In such cases, some frog species may exhibit visual communication, such as “foot-flagging”- waving a foot to stop another frog from encroaching on claimed territory (Preininger et al. 2009).
Foot-flagging may also be used alongside advertisement calls to help direct the female’s attention to the calling male.
Visual signals have been known to occur in unrelated species and groups living in continuously loud environments.
These visual signals are also substantially more common in diurnal species in which the frogs are awake and active during the day, as opposed to nocturnal species who rely more heavily on auditory calls while active at night (Preininger et al. 2009).
Additionally, colors such as the aposematic coloration, or warning coloration, of dart frogs can be considered a form of visual communication, since the bright colors warn predators of a potential danger, such as toxicity in the case of dart frogs.
Dart frogs, like the species that utilize foot-flagging, are diurnal.
Even though most frogs are nocturnal, those relying more heavily on visual forms of communication must be active during the day for their communication to be seen and received properly by other animals.
Communication Through Vibration
Some frogs have been observed communicating through vibration.
The white-lipped frog (Leptodactylus bilabris) of Puerto Rico is actually thought to have one of the highest levels of sensitivity to vibration of any animal.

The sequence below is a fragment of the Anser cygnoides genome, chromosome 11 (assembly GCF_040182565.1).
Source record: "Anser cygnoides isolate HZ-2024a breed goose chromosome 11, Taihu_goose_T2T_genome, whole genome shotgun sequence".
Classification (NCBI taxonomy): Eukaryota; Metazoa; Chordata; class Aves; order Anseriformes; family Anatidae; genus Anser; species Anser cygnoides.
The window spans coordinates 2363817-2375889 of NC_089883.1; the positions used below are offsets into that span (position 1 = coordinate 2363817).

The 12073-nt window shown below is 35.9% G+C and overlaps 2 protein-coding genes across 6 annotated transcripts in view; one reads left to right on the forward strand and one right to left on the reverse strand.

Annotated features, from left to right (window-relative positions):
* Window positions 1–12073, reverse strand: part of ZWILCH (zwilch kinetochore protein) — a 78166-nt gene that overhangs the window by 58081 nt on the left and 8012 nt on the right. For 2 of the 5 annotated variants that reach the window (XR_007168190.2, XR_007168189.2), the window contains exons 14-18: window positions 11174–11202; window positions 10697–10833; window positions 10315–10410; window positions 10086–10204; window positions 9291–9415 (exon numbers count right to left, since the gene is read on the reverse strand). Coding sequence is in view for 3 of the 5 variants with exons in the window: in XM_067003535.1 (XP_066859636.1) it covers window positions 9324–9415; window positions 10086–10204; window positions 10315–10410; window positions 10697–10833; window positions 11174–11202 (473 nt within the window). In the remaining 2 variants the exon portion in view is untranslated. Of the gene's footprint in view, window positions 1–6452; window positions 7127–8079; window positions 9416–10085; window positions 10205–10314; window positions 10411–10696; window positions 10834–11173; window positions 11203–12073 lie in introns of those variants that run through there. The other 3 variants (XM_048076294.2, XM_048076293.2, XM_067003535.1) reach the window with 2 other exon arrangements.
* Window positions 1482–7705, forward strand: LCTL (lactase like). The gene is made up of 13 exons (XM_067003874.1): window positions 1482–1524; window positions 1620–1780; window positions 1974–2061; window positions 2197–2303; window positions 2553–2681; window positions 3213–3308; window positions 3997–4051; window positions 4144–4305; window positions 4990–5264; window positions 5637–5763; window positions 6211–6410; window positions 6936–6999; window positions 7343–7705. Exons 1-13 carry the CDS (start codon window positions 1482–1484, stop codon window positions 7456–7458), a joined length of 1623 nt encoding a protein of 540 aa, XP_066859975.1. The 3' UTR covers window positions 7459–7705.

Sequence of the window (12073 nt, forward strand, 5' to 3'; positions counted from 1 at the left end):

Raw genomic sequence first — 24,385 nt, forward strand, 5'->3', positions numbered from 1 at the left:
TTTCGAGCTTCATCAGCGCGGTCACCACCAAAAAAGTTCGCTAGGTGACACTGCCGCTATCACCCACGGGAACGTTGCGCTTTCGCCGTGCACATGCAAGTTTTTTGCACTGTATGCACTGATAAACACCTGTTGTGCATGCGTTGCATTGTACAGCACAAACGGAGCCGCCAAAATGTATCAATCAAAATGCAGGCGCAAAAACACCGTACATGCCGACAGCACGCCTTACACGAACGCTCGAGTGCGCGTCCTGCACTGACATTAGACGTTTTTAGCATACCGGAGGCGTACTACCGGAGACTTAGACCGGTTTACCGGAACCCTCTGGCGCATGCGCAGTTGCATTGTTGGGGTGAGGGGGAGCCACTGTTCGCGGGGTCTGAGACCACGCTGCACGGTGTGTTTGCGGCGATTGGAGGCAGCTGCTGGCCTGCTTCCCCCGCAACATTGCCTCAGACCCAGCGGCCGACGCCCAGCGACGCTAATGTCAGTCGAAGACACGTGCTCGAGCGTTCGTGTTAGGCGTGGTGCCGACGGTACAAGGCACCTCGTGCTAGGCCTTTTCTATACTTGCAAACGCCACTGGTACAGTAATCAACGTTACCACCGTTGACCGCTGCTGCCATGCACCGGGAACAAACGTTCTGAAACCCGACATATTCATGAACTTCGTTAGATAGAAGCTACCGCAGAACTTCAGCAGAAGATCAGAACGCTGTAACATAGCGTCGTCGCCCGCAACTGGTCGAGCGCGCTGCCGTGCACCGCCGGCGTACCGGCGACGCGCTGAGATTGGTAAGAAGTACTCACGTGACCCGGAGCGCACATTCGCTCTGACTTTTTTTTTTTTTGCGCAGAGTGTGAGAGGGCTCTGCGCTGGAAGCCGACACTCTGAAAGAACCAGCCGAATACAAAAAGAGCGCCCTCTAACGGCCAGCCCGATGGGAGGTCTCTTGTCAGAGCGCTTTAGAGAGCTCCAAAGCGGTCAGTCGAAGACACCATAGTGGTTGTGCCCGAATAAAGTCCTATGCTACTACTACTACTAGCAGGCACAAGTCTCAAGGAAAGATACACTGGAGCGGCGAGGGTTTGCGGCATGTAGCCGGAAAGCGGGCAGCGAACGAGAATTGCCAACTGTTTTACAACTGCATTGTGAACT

Male white-lipped frogs have been observed to “thump” their feet on the ground at the beginning of each call, thereby allowing other frogs to observe their presence through either sound or through vibration (Lewis et al. 1985).
Red-eyed Tree Frogs (Agalychnis callydrias) are known to communicate through vibrations created by rapidly raising their bodies off of plants and lowering them again, in a motion compared to high-speed push-ups.
These communications are frequently seen in males defending their mates from other encroaching males.
However, they can take place in any confrontation between two males, even without a female present.
These small frogs will claim a territory of up to half a meter from which to call as an attraction for females, and defend it against any intruding males (Caldwell et al. 2010).
This article was written in collaboration with another Master Herpetologist certified by the Amphibian Foundation.
Gerhardt, H. C. (1994). The Evolution of Vocalization in Frogs and Toads. Annual Review of Ecology and Systematics, 25(1), 293–324. https://doi.org/10.1146/annurev.es.25.110194.001453
Duellman, W. E., & Pyles, R. A. (1983). Acoustic resource partitioning in Anuran Communities. Copeia, 1983(3), 639. https://doi.org/10.2307/1444328
Preininger, D., Boeckle, M., & Hödl, W. (2009). Communication in noisy environments II: Visual signaling behavior of male foot-flagging frogs Staurois Latopalmatus. Herpetologica, 65(2), 166–173. https://doi.org/10.1655/08-037r.1
Lewis, E. R., & Narins, P. M. (1985). Do frogs communicate with seismic signals? Science, 227(4683), 187–189. https://doi.org/10.1126/science.227.4683.187
Caldwell, M. S., Johnston, G. R., McDaniel, J. G., & Warkentin, K. M. (2010). Vibrational signaling in the agonistic interactions of red-eyed treefrogs. Current Biology, 20(11), 1012–1017. https://doi.org/10.1016/j.cub.2010.03.069